According to newly revealed secret documents, the NSA retains wide discretion over targeting individuals for surveillance – including, potentially, Americans. Civil libertarians say ‘it confirms our worst fears.’
US investigators shut down a vast cyber money-laundering scheme used by clients who sought complete anonymity, calling themselves things like ‘Russia Hackers’ and saying their address was ‘123 Fake Main Street.’
In addition to authorizing the use of cyberweapons, the White House is preparing an executive order to beef up cybersecurity for critical infrastructure, such as the electric grid, refineries, and telecommunications.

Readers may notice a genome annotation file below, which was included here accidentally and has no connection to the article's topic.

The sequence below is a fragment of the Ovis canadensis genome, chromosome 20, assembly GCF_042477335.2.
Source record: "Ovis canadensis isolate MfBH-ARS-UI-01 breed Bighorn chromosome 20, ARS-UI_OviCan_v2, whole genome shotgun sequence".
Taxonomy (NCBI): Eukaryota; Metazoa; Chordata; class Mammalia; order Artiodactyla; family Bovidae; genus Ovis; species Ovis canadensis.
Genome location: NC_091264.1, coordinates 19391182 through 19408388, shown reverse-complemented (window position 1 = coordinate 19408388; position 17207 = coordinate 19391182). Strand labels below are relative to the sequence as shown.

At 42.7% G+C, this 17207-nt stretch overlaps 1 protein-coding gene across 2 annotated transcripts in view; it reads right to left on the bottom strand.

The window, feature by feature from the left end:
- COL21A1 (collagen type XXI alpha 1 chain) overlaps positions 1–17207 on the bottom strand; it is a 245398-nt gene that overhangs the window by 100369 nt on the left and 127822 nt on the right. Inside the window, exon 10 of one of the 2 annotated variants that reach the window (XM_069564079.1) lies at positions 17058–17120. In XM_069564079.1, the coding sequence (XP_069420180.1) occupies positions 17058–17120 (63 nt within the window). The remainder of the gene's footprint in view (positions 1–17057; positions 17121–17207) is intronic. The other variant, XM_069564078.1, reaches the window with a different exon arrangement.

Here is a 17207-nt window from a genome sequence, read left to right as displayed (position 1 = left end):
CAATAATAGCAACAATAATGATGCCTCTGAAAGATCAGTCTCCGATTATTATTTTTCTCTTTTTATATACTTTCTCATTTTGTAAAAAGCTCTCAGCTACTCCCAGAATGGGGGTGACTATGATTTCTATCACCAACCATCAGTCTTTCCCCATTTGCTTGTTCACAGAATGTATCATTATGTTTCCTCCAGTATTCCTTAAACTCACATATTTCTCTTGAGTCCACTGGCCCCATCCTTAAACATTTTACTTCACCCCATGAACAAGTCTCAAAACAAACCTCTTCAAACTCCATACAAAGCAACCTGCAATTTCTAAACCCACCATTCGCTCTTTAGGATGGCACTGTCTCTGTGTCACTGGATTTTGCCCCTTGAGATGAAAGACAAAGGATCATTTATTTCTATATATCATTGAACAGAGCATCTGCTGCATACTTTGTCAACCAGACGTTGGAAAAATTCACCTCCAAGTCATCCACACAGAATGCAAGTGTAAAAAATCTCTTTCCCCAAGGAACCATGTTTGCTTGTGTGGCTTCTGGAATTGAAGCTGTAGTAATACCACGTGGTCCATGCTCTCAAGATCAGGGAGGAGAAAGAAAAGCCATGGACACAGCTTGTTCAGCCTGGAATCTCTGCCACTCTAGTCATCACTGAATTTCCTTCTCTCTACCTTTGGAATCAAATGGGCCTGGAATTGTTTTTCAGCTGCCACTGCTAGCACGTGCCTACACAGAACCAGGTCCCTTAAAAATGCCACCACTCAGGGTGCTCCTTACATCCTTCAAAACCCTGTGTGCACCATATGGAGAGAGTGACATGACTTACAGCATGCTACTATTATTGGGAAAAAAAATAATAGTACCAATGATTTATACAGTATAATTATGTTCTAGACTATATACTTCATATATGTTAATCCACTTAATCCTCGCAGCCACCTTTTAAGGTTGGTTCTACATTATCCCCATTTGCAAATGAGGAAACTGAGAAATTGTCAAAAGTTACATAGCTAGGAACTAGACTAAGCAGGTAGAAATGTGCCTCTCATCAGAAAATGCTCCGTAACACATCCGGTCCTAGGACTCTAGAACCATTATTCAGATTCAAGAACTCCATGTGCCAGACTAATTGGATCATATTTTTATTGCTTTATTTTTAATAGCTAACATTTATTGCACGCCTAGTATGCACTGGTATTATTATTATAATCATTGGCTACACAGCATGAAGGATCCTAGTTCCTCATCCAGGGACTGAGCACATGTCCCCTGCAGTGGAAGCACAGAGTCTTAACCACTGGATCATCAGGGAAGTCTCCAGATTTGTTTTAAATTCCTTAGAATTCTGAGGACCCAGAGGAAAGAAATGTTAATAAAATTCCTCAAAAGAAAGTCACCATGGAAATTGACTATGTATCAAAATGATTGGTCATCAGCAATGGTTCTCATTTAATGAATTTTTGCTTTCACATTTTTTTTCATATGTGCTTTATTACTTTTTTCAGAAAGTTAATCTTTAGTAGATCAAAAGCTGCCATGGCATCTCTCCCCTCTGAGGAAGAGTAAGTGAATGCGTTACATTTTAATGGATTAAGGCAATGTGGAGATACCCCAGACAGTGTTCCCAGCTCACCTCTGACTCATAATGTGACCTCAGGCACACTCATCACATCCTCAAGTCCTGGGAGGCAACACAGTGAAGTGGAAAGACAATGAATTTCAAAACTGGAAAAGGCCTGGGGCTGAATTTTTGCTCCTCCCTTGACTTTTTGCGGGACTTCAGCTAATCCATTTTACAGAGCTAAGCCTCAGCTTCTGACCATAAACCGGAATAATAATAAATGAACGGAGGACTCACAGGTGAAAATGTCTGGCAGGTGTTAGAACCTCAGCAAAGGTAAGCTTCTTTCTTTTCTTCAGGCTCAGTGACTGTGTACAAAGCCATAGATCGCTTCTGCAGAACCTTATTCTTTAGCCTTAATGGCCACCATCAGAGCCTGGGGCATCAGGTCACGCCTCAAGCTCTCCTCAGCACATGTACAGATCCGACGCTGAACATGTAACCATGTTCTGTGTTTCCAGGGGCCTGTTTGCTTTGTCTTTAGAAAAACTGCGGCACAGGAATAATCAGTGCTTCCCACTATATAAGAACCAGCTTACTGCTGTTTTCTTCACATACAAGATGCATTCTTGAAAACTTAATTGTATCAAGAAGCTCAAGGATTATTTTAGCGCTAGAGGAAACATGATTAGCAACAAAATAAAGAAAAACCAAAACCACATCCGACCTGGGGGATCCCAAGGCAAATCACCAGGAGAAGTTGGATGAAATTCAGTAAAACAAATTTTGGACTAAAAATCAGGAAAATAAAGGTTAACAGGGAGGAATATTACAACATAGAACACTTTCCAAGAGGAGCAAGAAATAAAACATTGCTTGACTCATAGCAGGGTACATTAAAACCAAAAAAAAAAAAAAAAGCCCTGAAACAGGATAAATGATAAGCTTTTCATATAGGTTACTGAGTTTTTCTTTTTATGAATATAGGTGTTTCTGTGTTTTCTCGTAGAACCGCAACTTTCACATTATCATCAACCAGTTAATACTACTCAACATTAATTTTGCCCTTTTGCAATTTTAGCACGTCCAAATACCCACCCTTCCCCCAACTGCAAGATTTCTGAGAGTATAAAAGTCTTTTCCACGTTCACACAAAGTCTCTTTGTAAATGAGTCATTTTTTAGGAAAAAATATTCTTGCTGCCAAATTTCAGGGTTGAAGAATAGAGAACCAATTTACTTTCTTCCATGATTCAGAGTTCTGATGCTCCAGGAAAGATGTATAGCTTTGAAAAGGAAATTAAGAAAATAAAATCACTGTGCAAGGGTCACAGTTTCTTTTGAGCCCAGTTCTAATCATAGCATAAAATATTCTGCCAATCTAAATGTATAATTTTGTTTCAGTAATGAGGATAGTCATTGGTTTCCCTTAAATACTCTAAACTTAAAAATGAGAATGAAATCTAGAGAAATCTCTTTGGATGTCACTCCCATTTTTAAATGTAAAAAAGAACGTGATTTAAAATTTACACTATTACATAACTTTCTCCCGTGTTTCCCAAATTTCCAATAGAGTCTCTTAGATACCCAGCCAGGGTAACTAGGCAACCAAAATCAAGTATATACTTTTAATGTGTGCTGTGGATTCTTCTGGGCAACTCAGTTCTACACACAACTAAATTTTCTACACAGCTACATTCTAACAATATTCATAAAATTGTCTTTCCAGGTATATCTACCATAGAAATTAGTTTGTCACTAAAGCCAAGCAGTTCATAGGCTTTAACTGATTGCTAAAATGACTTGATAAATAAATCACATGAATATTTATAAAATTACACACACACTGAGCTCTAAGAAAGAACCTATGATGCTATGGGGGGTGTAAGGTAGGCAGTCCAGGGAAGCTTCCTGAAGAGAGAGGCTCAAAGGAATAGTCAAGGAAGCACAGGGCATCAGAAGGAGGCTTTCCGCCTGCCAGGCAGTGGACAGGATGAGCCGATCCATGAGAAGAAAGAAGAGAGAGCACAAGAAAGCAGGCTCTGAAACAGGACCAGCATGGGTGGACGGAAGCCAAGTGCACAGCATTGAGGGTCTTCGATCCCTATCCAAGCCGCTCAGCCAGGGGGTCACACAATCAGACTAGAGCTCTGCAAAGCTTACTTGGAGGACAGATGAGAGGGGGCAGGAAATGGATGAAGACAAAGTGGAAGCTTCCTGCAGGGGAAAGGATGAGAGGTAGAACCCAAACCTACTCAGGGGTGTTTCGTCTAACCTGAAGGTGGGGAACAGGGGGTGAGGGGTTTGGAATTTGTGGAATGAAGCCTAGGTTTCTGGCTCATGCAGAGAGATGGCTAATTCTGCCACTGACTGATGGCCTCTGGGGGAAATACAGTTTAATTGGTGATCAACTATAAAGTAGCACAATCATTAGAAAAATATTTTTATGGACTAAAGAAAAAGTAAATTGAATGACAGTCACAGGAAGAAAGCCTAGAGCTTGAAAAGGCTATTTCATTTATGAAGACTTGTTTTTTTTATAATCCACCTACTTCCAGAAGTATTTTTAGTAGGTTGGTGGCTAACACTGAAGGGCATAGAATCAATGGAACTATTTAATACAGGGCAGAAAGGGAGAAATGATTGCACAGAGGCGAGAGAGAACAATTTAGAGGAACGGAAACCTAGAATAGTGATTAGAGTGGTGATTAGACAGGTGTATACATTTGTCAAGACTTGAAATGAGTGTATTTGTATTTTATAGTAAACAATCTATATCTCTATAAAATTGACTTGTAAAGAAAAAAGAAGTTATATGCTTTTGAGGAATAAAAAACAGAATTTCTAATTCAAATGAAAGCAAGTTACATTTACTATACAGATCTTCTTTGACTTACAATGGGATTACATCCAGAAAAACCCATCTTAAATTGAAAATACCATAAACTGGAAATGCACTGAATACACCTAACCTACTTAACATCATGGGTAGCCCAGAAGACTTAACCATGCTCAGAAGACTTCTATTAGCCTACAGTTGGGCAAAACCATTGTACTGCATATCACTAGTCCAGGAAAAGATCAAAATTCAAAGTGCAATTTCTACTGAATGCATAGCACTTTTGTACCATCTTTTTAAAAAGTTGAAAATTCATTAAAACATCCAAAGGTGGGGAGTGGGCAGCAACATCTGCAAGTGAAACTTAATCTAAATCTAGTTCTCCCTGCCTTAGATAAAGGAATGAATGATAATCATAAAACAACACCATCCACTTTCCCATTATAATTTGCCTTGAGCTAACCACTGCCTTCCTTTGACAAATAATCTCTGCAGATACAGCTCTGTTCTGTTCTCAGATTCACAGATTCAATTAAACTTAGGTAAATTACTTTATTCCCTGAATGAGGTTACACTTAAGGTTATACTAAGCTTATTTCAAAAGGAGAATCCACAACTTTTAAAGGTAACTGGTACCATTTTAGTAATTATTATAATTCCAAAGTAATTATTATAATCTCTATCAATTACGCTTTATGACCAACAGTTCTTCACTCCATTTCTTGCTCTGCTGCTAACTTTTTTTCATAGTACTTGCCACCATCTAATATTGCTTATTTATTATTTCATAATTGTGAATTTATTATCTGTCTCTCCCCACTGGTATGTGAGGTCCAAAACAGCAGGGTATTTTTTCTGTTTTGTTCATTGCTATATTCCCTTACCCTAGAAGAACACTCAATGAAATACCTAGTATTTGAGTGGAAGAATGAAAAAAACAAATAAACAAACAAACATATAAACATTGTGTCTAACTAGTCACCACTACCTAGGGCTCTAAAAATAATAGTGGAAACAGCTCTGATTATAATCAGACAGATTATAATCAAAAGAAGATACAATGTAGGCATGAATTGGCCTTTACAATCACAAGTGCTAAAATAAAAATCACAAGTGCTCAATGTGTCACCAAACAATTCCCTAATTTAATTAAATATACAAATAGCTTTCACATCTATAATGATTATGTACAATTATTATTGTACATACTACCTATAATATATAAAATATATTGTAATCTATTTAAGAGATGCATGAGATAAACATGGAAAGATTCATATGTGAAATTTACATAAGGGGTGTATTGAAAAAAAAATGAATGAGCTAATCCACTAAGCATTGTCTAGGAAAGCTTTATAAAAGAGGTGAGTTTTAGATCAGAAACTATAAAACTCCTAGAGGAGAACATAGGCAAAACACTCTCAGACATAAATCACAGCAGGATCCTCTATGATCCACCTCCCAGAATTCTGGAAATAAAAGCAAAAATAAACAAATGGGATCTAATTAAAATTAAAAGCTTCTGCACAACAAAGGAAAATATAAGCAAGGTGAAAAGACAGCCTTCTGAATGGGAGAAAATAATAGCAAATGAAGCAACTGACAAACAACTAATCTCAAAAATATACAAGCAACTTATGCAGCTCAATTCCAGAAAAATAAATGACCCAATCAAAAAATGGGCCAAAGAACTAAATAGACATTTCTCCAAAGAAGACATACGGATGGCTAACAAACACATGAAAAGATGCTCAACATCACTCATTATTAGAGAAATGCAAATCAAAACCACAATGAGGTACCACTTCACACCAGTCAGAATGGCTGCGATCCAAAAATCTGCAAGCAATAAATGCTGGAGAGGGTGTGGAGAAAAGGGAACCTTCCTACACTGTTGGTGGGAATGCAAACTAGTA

A local candidate says a crucial piece of Ohio vote-tallying software was not properly vetted by the state and could be hacked. A judge will hear to case on Election Day and decide whether to grant an injunction against use of the software Tuesday.
A Saudi energy company has lately confirmed that its computer networks were targeted by a cyberattack. But perhaps more important is the discovery of Gauss, malware believed to be related to the Stuxnet worm that attacked Iran’s nuclear centrifuges in 2009.
The Senate on Monday takes up a cyber security bill affecting companies that own power systems, water facilities, and other critical infrastructure. Though new security standards would not be mandatory, the private sector remains cautious.
Stuxnet infected some 130,000 computers worldwide, most of them related to Iran’s nuclear fuel enrichment program. It’s programmed to shut down just after midnight Sunday, but there likely are other cyber espionage systems out there.